The 27th Art of Motion Picture Design Exhibition at the Fashion Institute for Design and Merchandising Museum is displaying costumes from the past year’s Academy Award-nominated films and other fan-favorites from Feb. 5 to April 12.
This year’s exhibition features designs from all five films nominated for Best Costume Design: “Black Panther,” “The Ballad of Buster Scruggs,” “Mary Queen of Scots,” “The Favourite” and “Mary Poppins Returns.” Other featured films include “Bohemian Rhapsody,” “A Star Is Born,” “Crazy Rich Asians” and “Ocean’s 8,” among many others.
With the Academy Awards on Sunday, much of the media’s focus is the acting and directing categories. This exhibition pays homage to equally important, if not underappreciated, artists in the film industry — the costume designers. Along with the hair and makeup department, these individuals help transform actors into ’70s rock legends, Western cowboys and 18th century royalty.
The museum is split into four galleries. Each has videos and large posters with design information to accompany the array of costumes.
The first gallery displays costumes from action-based movies: Costumes from “Black Panther” are on a stand in the middle, displaying the queen of Wakanda’s elaborate white-and-gold gown in the spotlight. To the left are costumes from “Avengers: Infinity War,” and to the right, outfits used in “Aquaman,” “A Quiet Place” and “Solo: A Star Wars Story” are displayed.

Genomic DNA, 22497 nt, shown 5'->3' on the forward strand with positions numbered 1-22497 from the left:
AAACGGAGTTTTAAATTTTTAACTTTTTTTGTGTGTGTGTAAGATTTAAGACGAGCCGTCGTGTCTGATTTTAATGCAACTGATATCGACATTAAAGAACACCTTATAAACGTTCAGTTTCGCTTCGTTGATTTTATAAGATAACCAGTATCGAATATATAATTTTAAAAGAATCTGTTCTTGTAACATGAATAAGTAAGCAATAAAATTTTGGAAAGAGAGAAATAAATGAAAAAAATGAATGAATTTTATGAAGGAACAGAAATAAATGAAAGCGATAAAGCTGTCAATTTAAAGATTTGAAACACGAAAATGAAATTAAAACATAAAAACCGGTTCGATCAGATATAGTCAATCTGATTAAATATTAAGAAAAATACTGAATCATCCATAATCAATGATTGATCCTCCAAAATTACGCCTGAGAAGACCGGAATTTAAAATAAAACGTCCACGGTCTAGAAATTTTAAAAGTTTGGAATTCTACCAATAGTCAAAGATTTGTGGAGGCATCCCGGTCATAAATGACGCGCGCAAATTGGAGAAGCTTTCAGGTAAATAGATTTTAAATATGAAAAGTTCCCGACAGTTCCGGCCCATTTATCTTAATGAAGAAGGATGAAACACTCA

The second gallery features 14 costume illustrations, revealing early design ideas for films such as “A Simple Favor” and “First Man.” The gallery also highlights the chic designer clothes from “Crazy Rich Asians” and the glamorous Met Gala gowns worn in “Ocean’s 8.” In another corner of the room are two costumes from “A Simple Favor.” From Blake Lively’s white pinstripe jumpsuit and Anna Kendrick’s pom-pom sweater, the ability of costume designers to convey differences in characters is incredibly prevalent.
In the third gallery stands the iconic Freddie Mercury “crown and robe” look, front and center. Just like Mercury himself, the intricately designed deep red, gold-encrusted costume commands attention. To the direct left are designs from “Mary Poppins Returns,” including two from the film’s 2-D animation sequence. By painting details like bows and ruffles onto the fabric rather than using actual accessories, the outfits appear to be 2-D.
In the fourth and final gallery are 16th and 18th century gowns and outfits featured in the films “Mary Queen of Scots” and “The Favourite.” As with the rest of the exhibition, one can get incredibly close to the designs and observe each crystal, thread and sequin carefully sewn into the fabrics. The intricacies of each piece don’t always capture attention onscreen, so the opportunity to view them up close is illuminating.
Less than a 10-minute ride from campus and free to the public, the exhibition is a worthy experience for fashion lovers and film buffs alike.